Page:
The characteristics of tunicates are a bag-like body with two siphons, the branchial siphon and the atrial siphon. The animal takes in food and water through the mouth, or branchial siphon. It is then circulated through the pharynx, then the water passes out through the atrial siphon.
The tunicate's internal organs, including nervous system, muscles and blood vessels, are also protected by a test, or a tunic that can be vividly colored. Some tests are quite tough, while others are delicate and nearly translucent.
Some tunicates, such as sea squirts, are sessile. Sea squirts can live in colonies and share siphons that expel water and wastes. However, each sea squirt retains its own mouth. Each individual animal is called a zooid.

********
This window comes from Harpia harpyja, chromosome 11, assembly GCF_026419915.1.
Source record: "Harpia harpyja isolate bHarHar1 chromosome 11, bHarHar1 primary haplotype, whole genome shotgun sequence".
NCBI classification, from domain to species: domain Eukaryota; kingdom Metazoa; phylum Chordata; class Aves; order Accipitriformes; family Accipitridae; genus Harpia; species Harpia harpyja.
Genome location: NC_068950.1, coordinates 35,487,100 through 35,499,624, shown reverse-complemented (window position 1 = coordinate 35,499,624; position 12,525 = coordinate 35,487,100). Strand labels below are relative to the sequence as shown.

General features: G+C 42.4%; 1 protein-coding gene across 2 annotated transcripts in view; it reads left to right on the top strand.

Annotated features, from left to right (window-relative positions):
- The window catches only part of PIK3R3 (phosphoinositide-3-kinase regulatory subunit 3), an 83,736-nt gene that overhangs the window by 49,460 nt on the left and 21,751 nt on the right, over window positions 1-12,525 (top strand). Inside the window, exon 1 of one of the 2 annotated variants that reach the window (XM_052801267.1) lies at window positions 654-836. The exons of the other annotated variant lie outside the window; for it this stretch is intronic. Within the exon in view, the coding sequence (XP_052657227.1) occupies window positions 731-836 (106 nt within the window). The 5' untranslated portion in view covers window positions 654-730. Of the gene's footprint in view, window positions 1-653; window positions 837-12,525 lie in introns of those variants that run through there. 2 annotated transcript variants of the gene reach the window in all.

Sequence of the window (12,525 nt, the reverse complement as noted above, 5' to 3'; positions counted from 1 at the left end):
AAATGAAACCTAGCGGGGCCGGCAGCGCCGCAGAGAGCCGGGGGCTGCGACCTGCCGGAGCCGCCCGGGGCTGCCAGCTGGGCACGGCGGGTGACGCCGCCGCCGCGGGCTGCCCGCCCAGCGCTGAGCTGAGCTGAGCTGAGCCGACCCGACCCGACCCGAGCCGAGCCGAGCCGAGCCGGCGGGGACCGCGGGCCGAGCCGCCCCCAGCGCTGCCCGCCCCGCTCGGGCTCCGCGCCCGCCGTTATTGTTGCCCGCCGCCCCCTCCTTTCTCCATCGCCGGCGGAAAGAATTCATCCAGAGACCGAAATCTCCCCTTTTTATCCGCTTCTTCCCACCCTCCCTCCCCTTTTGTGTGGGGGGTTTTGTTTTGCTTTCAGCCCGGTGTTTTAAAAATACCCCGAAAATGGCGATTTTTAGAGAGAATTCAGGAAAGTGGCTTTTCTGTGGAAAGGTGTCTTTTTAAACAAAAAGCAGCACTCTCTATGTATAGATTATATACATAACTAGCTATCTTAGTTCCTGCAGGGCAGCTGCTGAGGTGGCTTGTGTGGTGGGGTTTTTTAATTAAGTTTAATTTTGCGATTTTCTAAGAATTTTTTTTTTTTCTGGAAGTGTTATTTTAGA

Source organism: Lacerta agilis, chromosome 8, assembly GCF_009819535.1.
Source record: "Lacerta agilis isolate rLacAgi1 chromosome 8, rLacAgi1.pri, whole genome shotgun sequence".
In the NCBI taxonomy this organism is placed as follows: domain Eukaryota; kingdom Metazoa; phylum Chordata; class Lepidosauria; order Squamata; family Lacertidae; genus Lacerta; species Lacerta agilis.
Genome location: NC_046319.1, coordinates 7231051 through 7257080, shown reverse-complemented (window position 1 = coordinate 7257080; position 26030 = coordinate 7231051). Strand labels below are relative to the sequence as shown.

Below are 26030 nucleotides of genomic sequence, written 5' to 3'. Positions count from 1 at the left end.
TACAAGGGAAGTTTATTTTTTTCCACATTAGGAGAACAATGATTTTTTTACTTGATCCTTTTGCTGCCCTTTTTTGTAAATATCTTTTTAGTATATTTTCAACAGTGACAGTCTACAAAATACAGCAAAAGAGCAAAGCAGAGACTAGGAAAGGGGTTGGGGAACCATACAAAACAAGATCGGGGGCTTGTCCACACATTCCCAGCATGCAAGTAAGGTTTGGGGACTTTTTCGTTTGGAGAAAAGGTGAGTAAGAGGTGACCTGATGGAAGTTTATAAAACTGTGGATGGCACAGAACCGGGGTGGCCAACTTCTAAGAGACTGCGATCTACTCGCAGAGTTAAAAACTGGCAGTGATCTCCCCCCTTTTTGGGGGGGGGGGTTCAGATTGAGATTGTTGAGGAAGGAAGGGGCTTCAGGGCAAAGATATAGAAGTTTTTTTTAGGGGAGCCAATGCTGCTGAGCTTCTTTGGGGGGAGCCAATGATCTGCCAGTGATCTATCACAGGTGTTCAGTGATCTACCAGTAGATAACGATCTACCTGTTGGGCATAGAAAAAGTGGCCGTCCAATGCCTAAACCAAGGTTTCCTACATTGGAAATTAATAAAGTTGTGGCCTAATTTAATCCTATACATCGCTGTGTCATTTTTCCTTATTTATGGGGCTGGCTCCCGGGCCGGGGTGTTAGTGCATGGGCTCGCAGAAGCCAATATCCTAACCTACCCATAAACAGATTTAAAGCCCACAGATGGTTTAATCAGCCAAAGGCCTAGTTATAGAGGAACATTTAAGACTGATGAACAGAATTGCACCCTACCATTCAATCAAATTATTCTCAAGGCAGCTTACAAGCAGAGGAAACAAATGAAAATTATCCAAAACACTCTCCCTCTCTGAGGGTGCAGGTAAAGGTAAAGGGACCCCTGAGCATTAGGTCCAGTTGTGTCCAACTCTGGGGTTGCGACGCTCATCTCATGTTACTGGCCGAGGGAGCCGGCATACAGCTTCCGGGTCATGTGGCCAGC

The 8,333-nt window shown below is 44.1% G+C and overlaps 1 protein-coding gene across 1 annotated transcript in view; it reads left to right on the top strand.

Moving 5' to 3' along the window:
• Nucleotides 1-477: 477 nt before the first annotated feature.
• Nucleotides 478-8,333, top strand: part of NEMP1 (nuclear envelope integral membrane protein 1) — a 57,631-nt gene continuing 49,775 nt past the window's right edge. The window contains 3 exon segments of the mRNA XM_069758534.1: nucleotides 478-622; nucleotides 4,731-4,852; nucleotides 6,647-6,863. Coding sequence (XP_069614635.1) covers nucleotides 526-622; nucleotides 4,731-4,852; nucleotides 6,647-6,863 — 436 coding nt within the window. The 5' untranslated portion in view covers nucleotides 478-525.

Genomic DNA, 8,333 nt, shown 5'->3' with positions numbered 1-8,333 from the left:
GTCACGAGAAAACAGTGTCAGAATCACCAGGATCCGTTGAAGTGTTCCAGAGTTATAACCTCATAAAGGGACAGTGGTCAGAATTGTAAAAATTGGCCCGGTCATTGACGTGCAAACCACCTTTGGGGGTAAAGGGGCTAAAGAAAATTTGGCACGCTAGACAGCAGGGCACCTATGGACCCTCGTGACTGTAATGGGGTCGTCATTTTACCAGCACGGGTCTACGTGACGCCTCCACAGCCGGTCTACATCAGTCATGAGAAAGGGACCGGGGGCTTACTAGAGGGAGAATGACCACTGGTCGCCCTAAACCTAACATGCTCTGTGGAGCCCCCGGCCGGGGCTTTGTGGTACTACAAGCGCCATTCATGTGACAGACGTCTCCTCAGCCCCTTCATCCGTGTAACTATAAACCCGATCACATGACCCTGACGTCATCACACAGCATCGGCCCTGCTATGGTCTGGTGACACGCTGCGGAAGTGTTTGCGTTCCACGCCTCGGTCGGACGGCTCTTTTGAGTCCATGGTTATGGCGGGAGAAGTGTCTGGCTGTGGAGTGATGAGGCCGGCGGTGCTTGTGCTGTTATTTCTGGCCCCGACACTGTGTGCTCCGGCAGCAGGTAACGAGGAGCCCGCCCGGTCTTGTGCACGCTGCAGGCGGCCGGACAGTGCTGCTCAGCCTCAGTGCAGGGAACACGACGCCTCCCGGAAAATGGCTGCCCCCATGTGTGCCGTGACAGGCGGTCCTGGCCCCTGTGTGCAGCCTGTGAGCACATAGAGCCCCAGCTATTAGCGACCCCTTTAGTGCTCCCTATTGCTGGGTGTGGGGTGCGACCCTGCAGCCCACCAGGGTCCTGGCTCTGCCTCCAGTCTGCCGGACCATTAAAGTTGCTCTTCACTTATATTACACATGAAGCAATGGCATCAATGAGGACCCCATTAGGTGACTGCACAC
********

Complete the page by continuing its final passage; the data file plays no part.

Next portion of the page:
Other types of tunicates are free swimming. These include salps, doliolids and pyrosomes that swim in the ocean among plankton. They have an opening to take in water and food and an opening at the other end to expel wastes.
Pyrosomes differ from salps and doliolids because they are colony animals. Pyrosomes live in warm water and are bioluminescent. Salps and doliolids alternate between being solitary and living in colonies.
Tunicates are interesting because during their larval stage they have a notochord, which is a type of rudimentary spinal cord. They lose this during the adult stage.